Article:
Firefighters were outraged.

Reed, who broke 40 bones and lost his right leg and sense of smell and taste in the fire, said he felt abandoned by the justice system. To this day, he refuses to utter the name of the young man who made his life “a living hell.”

Curtis turned 16 a month later. He was subsequently charged as an adult when he committed an armed robbery with another teen in August 2007, which involved stealing a gold necklace from a victim at a house party. In the struggle, prosecutors said, the victim was shot in the arm.

He faced Judge Boller with his wrists shackled to his waist, shedding tears with his sister as he awaited judgment. Boller was persuaded that his sister had a plan to redeem him and sentenced Curtis on youthful offender guidelines, giving him probation and the chance to start again.

Another chance

When Curtis transferred to Williamsville South High School in September 2008, administrators said they had no idea about the young man’s criminal history. He joined the wrestling team, made friends with his teammates, and was generally considered by adults to be a quiet, polite and hardworking student, according to those who interacted with him then.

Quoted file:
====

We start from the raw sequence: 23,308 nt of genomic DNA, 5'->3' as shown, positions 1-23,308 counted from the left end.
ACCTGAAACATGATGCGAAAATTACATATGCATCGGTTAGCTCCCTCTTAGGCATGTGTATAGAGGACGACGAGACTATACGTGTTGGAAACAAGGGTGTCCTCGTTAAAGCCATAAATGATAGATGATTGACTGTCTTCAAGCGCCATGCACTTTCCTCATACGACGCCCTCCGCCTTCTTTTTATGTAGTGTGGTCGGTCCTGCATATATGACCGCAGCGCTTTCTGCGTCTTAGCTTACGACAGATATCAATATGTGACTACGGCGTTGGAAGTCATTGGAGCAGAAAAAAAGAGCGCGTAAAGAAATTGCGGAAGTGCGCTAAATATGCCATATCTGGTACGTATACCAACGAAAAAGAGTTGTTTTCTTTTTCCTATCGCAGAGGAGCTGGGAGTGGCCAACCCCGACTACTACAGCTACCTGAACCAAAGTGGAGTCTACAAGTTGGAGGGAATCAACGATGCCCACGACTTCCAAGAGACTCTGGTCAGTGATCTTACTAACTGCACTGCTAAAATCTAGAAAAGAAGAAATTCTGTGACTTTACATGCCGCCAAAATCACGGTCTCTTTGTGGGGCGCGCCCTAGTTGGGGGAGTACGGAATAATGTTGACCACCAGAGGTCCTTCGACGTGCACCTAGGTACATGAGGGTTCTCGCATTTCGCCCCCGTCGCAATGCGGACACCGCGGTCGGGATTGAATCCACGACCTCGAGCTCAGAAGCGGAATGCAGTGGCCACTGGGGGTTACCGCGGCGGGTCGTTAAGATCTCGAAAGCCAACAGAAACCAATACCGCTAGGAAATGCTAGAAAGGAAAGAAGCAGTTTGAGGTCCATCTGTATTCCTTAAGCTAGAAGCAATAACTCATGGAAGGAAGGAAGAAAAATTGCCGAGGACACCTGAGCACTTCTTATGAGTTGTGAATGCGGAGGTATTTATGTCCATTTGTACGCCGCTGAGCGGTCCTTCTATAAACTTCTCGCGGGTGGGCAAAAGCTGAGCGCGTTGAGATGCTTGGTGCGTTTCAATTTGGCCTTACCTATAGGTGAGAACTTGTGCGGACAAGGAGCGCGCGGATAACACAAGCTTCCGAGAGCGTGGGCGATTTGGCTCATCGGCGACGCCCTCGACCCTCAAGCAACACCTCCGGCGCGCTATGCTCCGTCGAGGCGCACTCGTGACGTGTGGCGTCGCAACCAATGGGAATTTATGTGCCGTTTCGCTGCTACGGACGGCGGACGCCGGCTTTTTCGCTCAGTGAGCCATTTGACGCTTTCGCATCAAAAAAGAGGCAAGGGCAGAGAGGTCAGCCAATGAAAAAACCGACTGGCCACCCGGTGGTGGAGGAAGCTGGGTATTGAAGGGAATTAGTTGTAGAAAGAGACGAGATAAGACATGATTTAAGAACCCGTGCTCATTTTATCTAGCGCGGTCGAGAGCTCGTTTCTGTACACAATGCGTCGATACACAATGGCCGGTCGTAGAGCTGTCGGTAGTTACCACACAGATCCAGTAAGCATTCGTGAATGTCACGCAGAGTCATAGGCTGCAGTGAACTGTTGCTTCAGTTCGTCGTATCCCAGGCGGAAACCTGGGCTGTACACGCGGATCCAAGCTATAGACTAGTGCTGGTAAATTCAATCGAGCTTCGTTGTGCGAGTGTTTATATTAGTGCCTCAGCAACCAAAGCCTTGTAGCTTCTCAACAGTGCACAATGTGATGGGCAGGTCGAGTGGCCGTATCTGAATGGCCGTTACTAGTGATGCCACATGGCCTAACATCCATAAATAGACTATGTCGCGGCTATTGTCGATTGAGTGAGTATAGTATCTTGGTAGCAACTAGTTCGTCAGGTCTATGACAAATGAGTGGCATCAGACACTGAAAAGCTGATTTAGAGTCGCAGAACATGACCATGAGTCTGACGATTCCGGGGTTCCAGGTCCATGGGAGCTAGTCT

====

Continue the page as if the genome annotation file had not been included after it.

“He was always respectful to me,” recalled Edla Collora, who gave him rides home from school after wrestling practices and matches. “He was doing well in school. He got good grades. He had letters from his teachers saying he was a very good student. He was really trying.”

In March, however, Curtis and Collora’s son got into an argument in the cafeteria. Collora and her son said members of the wrestling team were gearing up for the upcoming team banquet and collecting money for the coach’s gift. When Curtis was asked for money, they said, he told them he wasn’t chipping in and would do something separately. This apparently led to an escalation of words.

When Collora’s son stood up and walked away, he noisily toppled a chair that may have come into contact with Curtis, Collora said.

Outraged by the show of disrespect, Curtis tackled her son from behind, repeatedly punching him, breaking bones in his face. It would take reconstructive surgery and four metal plates to repair the damage. Collora asked that her son’s name not be republished out of concern for possible retribution against him.

Ironically, her son considered Curtis a good friend and repeatedly pleaded with his mother not to pursue charges against Curtis. The two teenagers had been wrestling partners all school year until that point. Despite the violent incident, her son was convinced that prosecuting Curtis would extinguish his friend’s last hope for redemption.